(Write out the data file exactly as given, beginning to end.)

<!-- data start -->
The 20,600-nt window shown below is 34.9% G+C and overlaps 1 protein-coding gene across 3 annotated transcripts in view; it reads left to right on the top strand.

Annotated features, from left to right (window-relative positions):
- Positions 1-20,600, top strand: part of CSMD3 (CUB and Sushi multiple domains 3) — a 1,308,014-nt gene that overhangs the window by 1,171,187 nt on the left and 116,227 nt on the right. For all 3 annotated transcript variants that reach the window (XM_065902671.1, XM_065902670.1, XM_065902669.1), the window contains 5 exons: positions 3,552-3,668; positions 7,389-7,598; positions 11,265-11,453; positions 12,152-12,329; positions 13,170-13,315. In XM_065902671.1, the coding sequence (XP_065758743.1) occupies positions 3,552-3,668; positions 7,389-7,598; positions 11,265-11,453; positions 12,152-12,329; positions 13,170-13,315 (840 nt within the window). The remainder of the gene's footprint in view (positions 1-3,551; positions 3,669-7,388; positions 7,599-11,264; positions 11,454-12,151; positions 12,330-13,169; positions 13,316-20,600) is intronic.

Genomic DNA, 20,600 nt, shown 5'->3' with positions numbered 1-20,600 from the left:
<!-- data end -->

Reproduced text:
The 20,600-nt window shown below is 34.9% G+C and overlaps 1 protein-coding gene across 3 annotated transcripts in view; it reads left to right on the top strand.

Annotated features, from left to right (window-relative positions):
- Positions 1-20,600, top strand: part of CSMD3 (CUB and Sushi multiple domains 3) — a 1,308,014-nt gene that overhangs the window by 1,171,187 nt on the left and 116,227 nt on the right. For all 3 annotated transcript variants that reach the window (XM_065902671.1, XM_065902670.1, XM_065902669.1), the window contains 5 exons: positions 3,552-3,668; positions 7,389-7,598; positions 11,265-11,453; positions 12,152-12,329; positions 13,170-13,315. In XM_065902671.1, the coding sequence (XP_065758743.1) occupies positions 3,552-3,668; positions 7,389-7,598; positions 11,265-11,453; positions 12,152-12,329; positions 13,170-13,315 (840 nt within the window). The remainder of the gene's footprint in view (positions 1-3,551; positions 3,669-7,388; positions 7,599-11,264; positions 11,454-12,151; positions 12,330-13,169; positions 13,316-20,600) is intronic.

Genomic DNA, 20,600 nt, shown 5'->3' with positions numbered 1-20,600 from the left: